• Other cookies such as tracking cookies are used to keep counts of how many unique visitors come to a website, but they also can be used to monitor your own unique browsing habits. Google Analytics is one such system that does this. Look for the _ga cookie on your browser to see if the website uses Analytics.

Pros and cons of cookies

  • Cookies can also hold personal information, though not much since cookies are limited to 4096KB of data.

  • Paul Hibbert, a smart home enthusiast on YouTube, was hacked in January 2023 as he opened a file which collected cookies from Google Chrome. The hacker then added the cookie to their own device and was able to log into his accounts straight away.

That's Paul by the way!

Past Paper Questions

Tracking cookies can be created and used when browsing a website.

Describe a security risk associated with tracking cookies.

1 mark

2017 Q5

  • Unauthorised access to personal data (sent to third parties through the tracking cookie)

DNS

  • Domain Name Service (DNS) is basically the phonebook of the internet. 
  • DNS translates a web address (such as ka-net.org.uk) into an IP address (77.72.1.27).

Denial of Service (DOS) attacks

  • A Denial of Service (DoS) attack is when a network, server, or a resource is put under so much pressure that the network cannot provide its normal services to legitimate users.

  • DoS Attacks involve attackers bombarding the network with a high volume of data is a short period of time so that the network cannot cope.

  • For example, an attack was launched in 2022 by several computers across Russia to attempt to take down several servers across the world.

Denial of Service (DOS) attacks

  • A Denial of Service (DoS) attack is when a network, server, or a resource is put under so much pressure that the network cannot provide its normal services to legitimate users.

  • DoS Attacks involve attackers bombarding the network with a high volume of data is a short period of time so that the network cannot cope.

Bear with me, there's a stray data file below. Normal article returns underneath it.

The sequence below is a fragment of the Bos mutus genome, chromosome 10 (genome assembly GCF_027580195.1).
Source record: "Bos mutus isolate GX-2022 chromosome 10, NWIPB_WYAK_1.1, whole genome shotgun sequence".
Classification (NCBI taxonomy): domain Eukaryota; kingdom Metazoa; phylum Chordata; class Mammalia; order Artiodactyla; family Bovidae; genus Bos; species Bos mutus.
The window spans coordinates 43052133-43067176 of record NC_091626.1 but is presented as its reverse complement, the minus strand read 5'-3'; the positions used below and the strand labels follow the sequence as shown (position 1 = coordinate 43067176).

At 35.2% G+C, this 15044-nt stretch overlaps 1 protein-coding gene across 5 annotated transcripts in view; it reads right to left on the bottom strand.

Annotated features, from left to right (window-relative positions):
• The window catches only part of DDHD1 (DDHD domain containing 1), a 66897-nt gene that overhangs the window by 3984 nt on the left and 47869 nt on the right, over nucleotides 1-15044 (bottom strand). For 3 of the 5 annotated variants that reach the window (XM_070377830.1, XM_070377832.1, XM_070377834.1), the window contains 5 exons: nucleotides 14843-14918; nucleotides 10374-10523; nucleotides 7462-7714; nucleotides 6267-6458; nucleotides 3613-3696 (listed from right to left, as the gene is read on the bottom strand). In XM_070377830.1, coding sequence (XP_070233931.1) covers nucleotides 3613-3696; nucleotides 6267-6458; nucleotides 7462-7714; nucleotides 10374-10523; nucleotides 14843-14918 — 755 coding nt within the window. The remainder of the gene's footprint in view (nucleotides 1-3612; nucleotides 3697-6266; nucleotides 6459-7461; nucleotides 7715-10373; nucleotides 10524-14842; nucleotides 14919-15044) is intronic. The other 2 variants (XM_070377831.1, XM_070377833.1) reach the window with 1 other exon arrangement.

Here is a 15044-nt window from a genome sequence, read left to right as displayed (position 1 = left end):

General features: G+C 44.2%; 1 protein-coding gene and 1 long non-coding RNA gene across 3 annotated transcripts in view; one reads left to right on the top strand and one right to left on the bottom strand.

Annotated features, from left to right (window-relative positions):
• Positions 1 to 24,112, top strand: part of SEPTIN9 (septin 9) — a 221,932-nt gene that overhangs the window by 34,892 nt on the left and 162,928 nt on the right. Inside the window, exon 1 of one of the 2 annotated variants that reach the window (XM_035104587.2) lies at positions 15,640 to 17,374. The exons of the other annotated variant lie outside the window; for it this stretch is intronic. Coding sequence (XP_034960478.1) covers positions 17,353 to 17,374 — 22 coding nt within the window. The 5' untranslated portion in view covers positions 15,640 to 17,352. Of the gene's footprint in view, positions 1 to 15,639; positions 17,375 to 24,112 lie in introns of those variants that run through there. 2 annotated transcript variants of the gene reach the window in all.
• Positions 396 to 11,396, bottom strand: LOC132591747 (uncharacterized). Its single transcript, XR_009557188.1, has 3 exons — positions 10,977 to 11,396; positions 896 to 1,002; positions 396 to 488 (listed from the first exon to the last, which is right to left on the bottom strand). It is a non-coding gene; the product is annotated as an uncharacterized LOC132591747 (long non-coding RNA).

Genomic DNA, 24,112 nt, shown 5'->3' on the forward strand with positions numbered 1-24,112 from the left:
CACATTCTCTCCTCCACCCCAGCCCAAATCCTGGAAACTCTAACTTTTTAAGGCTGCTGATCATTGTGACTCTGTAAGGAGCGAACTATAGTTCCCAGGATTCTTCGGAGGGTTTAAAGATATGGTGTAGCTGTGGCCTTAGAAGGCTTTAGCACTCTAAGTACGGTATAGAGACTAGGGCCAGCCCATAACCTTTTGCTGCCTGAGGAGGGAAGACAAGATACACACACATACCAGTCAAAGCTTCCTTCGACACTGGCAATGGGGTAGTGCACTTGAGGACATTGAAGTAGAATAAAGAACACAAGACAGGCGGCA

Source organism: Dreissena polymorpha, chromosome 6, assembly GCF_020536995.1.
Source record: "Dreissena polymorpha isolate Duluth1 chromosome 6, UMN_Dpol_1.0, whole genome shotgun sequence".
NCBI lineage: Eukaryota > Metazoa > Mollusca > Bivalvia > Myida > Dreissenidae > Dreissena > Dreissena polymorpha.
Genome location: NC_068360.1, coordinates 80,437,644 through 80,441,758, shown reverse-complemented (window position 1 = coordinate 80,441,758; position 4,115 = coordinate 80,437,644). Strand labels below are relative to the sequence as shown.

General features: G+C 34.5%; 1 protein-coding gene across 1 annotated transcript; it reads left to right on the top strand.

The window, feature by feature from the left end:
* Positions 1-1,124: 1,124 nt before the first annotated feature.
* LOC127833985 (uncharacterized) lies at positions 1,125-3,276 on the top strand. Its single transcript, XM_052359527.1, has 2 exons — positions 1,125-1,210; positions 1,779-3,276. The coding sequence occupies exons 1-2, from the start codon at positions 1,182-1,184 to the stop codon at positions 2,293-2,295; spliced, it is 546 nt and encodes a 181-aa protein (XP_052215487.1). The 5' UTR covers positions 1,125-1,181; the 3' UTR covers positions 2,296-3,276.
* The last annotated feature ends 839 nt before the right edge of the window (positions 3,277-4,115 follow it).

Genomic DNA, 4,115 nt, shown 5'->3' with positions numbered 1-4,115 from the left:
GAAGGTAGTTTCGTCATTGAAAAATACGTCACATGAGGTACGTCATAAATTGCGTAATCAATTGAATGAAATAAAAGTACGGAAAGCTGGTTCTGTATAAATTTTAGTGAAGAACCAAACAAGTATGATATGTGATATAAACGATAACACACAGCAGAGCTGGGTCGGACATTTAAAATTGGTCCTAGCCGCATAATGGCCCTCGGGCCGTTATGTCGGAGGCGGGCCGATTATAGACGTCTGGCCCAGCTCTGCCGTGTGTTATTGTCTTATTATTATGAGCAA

• For example, an attack was launched in 2022 by several computers across Russia to attempt to take down several servers across the world.

Denial of Service (DOS) attacks

  • The symptoms of a DoS attack are that the performance of the website or system becomes slow or grinds to a halt and prevents the users from accessing data held on the website or system.

    • For example, when too many people are trying to access a service at the one time.

  • Denial of Service causes major disruption to users and businesses; users are unable to access the services they need and business lose money due to the inability of their users to access the systems.

  • The costs of DoS attacks are:

    • Loss of business during downtime

    • The cost of repair and response to the attack

    • Loss of confidence of users

Types of Denial of Service (DOS) attacks

  • There are three main types of DoS attack:

    • Bandwidth consumption - sending a large number of packets over a short period of time, effectively swamping a server (most servers can have 2 million open connections at once)

    • Resource starvation - this is when an attack consumes other resources in order to bring the server down or make it unresponsive. For example, with certain free online applications you can save to the cloud and this type of DoS attack aims to save as much as possible to the server so that it runs out of space.

    • DNS attacks flood the domain name server with several requests from a fake IP address. It is essentially a DNS attack on a DNS server.

Reasons for Denial of Service (DOS) attacks

  • Financial – Bringing down a commercial website will cost that company money

  • Malicious – Individuals think that it’s good fun to bring down an organisation’s network

  • Political – DoS attacks can be politically motivated such as an attack on a government network or to prevent access to the website of a political rival

  • Personal – Disgruntled employees who have a grudge might use a DoS attack as revenge

Past Paper Questions

A theme park is aware that their website might be subjected to a DoS attack.

 

State the effect on customers of a DoS attack.

 

1 mark

2019 Q19 d)

  • Slow performance
  • Inability to access website

What is encryption?

  • Most data sent on a network is sent in the form of text files. This data can be easily intercepted and read. 

  • Encryption is the process of turning plain text files into a form that only authorised people can read.

  • Unauthorised people will just see a meaningless string of letters and numerals (known as cipher text)

Hello

kgnnq

Encrypt

What is encryption?

  • There are two types of encryption.

    • Symmetric Encryption

    • Asymmetric Encryption